In little over a decade, Rouse Hill, the epicentre of which was once a golf course, has been transformed into a thriving commercial, retail and residential district with its own Town Centre, main street, Metro station, local library, primary school and high school. And by the end of this decade, its own public hospital.
The area first grabbed world attention in 2010, when the first stage of the Rouse Hill Town Centre won the Urban Land Institute’s Global Awards for Excellence. The centre, noted for its innovative street-scape design which encouraged pedestrian traffic in what was traditionally a car dependent area of Sydney and its ecologically-conscious design, was lauded for capturing the “spirit of the local community while maintaining elegance and originality”.
Metro fuelled jobs
The Rouse Hill community has continued to grow, with the owner of town centre now planning a second major expansion. The opening of the Northwest Metro line in 2019 has also spurred numerous other commercial and residential developments within walking distance of Rouse Hill Metro Station, including Deicorp’s Proximity.
The Metro line is tipped to generate a significant number of jobs in the area in coming. Along with the planned $300 million Rouse Hill Hospital, a number of retail, education and commercial developments at Rouse Hill are expected to see the number of jobs in the suburb swell from 4,200 to at least 10,000 by 2036, according to the Greater Sydney Commission. The Commission notes the new Metro line will “provide the opportunity for commercial developments and a greater proportion of knowledge-intensive jobs”.
The Hills Shire Council expects the planned Metro line connecting Rouse Hill to the new Western Sydney Airport will only spur more job growth in the employment centres along the North West corridor, which also include Norwest (an 8 minute Metro ride from Rouse Hill) and Castle Hill.
“The planned renewal around seven Sydney Metro stations will bring greater housing choice, more opportunities to work closer to home and easier access to services,” notes the Council in its Hills Future 2036 strategic plan, which foresees another 32,200 jobs being generated in the area by mid next decade.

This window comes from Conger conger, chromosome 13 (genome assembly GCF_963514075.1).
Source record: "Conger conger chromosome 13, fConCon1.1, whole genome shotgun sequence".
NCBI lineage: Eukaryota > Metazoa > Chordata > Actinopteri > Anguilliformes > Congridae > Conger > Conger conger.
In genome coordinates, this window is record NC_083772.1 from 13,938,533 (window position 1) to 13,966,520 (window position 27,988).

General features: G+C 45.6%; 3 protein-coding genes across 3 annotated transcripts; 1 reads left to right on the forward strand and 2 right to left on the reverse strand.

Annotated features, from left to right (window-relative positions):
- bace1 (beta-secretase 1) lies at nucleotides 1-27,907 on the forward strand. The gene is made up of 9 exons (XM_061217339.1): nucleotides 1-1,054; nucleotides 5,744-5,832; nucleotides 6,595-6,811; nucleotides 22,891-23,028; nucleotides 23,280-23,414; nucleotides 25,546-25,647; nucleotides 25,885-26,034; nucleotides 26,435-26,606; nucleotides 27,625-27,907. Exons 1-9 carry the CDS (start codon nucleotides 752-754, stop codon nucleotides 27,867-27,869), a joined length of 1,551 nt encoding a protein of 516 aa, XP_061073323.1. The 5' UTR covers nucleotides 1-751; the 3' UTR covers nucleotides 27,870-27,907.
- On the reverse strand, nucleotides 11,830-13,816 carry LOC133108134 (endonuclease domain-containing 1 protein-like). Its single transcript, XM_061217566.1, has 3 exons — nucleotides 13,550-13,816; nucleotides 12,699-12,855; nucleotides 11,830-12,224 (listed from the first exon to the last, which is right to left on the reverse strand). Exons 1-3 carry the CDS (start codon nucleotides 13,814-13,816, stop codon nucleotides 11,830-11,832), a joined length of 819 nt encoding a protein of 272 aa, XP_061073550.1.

Rouse Hill gets a health tick
Rouse Hill can also thank its success to its pedestrian friendly design and green spaces.
The restored riparian corridor along Caddies Creek, walking and cycling paths, recreational facilities and open spaces at Rouse Hill, have even won a tick from the Heart Foundation for encouraging an active lifestyle among its residents.
A study sponsored by the Heart Foundation found the precinct “rates highly in providing the broad necessary elements of healthy living: the opportunity to engage in active transport modes; an environment that is pleasantly walkable and with destinations (the Town Centre, regional and local open spaces), and so is conducive to exercise and incidental social interaction; a choice of recreation facilities; and a wide range of options to source fresh food”. “The New Rouse Hill is a significant development achievement,” the study concluded.
For good measure, Rouse Hill even has its own globally recognised landmark – the Metro rail bridge over Windsor Road.
Likened as a mini-version of Sydney’s Anzac Bridge, the bridge was awarded the Global Best engineering project of 2018 by the US-based Engineering News-Record. “A signature 270-meter-long curved cable-stayed bridge is soaring over a major road carrying 50,000 vehicles a day in Sydney—the centerpiece of a $6.1-billion Metro Northwest project that will link the city’s northwestern suburbs with its center,” the engineering publication said.